KEMET Technical Blog Post released and application note on usage of polymer capacitors in Solid State Drives (SSDs).
SSD Solution features a bank of capacitors to hold up the power rail when system power is lost. This energy gives the drive time to flush its caches and write its information tables. KEMET SSD Solution includes several capacitors options, in this document the tantalum polymer technology and portfolio offering is presented.
Protecting data isn’t just about cyber security, it is about making sure your data gets to where it is meant to go. A lot could happen from the time you click save or upload to the time your data is sitting in its destination. One potential cause for concern is what happens if that server farm you’re sending your data to loses power. That’s where SSD holdup capacitors come in. Our polymer electrolytic capacitors make excellent devices to use in hold-up circuits. The circuit in figure 1 shows a typical decoupling implementation.
The Options for Hold-Up
Creating an effective hold-up circuit is not as easy as adding one-hundred 10 uF ceramic capacitors in parallel and calling it a day. There are many factors that go into consideration when creating an effective hold-up circuit. Things like stability, reliability, form factor, operating voltage, and energy density must all be considered. At an enterprise level, size is critical because SSDs are inherently thin and small so that many can be fit in a single system. Reliability and operational life is critical because enterprise systems usually have very extended “up” times and undergo many cycles of read/write operations. Perhaps most important is energy density. In a general sense, the greater the energy density of the storage device, the less of them are needed. Each of the four basic families of capacitors have their pros and cons due to their operating physics and properties.
Supercapacitors and aluminum electrolytic have perhaps the best energy density of the group, but their limitations in voltage and size don’t make them suitable options for hold-up. Ceramic capacitors can be very small but conversely, very limited in energy density, especially on a per-part level. Once again, polymer electrolytic capacitors have very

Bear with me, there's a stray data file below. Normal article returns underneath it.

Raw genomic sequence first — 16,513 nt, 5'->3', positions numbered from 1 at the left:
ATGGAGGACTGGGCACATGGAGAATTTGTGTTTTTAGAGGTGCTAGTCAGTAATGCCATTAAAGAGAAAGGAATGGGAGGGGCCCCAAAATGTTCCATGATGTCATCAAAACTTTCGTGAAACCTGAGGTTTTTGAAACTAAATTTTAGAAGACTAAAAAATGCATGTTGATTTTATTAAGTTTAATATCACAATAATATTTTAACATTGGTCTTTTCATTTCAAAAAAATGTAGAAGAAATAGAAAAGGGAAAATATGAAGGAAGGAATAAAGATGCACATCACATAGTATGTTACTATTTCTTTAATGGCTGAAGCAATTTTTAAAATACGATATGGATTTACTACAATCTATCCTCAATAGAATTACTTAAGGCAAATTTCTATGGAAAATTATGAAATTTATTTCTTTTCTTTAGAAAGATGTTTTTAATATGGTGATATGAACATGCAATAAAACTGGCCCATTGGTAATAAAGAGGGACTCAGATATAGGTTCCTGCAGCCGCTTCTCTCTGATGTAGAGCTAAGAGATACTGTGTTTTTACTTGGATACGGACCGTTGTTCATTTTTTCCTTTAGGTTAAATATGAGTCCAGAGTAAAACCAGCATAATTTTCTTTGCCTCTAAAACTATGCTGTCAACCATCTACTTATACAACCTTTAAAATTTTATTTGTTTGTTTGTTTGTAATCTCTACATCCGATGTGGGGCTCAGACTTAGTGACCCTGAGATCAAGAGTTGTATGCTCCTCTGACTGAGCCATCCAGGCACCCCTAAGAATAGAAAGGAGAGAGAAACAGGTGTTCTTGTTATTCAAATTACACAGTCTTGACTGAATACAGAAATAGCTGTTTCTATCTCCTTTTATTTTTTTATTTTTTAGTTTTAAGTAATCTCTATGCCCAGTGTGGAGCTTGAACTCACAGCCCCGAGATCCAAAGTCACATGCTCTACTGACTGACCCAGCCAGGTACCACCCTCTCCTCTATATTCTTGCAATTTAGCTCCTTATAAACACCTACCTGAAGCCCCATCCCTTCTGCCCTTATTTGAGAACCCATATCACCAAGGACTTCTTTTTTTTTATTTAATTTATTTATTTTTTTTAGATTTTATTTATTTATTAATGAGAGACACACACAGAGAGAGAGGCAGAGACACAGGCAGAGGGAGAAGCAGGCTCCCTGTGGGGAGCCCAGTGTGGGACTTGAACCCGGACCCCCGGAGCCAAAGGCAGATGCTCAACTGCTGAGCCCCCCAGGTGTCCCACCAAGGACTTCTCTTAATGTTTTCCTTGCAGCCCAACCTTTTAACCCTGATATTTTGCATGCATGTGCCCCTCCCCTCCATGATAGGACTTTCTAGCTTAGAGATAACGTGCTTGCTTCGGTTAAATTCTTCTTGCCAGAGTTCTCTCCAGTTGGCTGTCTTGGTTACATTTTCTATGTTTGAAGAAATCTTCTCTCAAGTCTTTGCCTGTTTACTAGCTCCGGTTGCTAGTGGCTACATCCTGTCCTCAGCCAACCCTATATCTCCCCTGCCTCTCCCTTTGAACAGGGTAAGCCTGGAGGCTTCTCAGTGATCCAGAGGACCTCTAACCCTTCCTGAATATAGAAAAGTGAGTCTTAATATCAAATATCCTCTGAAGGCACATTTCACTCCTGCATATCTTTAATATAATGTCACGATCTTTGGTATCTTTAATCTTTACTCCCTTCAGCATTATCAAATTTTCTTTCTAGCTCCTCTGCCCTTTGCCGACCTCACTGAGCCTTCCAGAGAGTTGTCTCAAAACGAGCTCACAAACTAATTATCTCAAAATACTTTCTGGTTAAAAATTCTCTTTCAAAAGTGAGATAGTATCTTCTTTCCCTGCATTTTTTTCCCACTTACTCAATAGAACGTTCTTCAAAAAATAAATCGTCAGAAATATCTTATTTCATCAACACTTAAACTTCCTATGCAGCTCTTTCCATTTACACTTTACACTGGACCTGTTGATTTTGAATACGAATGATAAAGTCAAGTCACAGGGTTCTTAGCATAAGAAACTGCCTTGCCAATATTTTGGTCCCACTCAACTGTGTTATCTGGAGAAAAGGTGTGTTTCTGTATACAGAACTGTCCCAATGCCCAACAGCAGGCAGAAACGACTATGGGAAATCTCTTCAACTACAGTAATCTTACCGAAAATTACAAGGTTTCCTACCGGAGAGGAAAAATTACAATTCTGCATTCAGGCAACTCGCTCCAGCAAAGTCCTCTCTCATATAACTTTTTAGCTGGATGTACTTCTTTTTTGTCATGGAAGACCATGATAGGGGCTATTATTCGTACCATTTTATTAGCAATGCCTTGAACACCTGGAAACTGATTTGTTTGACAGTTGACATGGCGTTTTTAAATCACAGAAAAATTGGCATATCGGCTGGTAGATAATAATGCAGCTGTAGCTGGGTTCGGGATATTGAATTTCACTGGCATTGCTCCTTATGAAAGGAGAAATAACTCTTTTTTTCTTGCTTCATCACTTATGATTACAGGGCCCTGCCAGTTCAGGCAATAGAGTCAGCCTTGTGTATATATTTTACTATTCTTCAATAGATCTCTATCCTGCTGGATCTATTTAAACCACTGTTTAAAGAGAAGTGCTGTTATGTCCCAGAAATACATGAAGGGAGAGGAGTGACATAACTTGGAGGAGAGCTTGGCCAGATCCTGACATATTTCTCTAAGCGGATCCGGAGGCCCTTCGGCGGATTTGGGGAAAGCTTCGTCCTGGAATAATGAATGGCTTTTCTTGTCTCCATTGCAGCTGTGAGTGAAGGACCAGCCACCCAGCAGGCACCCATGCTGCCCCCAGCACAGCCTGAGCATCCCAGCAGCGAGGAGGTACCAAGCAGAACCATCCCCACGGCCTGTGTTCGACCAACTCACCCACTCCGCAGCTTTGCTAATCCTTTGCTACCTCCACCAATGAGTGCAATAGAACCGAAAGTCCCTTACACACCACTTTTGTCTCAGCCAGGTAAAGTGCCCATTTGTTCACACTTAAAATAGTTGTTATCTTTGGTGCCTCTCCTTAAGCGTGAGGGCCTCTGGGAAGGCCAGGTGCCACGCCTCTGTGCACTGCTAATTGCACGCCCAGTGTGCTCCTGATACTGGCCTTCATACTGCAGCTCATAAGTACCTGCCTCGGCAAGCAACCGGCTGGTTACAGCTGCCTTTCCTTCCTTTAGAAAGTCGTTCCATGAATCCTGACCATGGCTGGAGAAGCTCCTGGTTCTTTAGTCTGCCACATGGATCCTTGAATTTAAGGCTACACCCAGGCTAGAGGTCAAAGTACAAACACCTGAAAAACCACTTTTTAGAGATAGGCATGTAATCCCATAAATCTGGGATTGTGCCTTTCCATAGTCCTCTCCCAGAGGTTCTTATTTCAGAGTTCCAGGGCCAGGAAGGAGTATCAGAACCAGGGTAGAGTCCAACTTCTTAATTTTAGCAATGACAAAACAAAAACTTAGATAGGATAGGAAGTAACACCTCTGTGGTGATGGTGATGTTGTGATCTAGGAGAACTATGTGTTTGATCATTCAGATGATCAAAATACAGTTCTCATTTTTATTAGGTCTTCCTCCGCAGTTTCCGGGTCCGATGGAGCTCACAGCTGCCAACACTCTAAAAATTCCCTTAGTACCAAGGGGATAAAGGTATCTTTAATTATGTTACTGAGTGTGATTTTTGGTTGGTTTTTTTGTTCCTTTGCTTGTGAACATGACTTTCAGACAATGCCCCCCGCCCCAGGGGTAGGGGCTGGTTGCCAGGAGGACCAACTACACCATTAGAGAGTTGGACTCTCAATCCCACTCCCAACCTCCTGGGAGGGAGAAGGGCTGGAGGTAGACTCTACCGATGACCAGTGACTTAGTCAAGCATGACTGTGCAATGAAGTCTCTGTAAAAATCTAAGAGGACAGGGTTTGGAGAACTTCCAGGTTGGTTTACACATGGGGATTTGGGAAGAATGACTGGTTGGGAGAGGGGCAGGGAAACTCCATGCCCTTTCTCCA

acceptable energy density for a hold-up application.
While their amount of capacitance is sufficient, supercapacitors and aluminum electrolytic capacitors are usually prohibitively large. Some ceramic capacitors can be quite small but those small ones don’t have enough capacitance. Polymer electrolytic capacitors have excellent volumetric efficiency, it is possible to have the necessary capacitance in a sufficiently small capacitor.
Reliability is something in which there is no compromise. Enterprise level SSDs require the utmost best as far as reliability goes. Such strict requirements limit the options to ceramic and polymer electrolytic as both supercapacitors and aluminum electrolytic have various wear-out mechanisms. As we have seen before ceramic capacitors are not as suitable for hold-up circuits as polymer electrolytic, so polymer wins this category.
SSD power controllers usually contain a combined boost-buck converter to use capacitor banks in the range of 3.3 to 35 volts. That is well within the voltage rating for polymer electrolytic, ceramic, and aluminum electrolytic. Perhaps one of the biggest drawbacks to supercapacitors is their limited operating voltage. It is generally insufficient for enterprise holdup.
The tantalum polymer with smaller footprint (<7343) provide more flexibility with orientation in the board, but the larget footprint (7343 and 7360) are the most commom used and reduce the board space. The highest energy density part numbers include the 7343-15 47uF35V (ultra limited max H 1,5mm) and the 7360-20 220uF25V and 100uF35V (limited max H 2,0mm)
The part numbers and energies are shown in figure 3.
The maximum energy offered by the KEMET Polymer SSD portfolio are solutions to the SSD designers where space board saving, high volumetric efficiency/miniturization and reliability are required.
KEMET FAE, James Lewis explains the hold-up in this video with EEJournal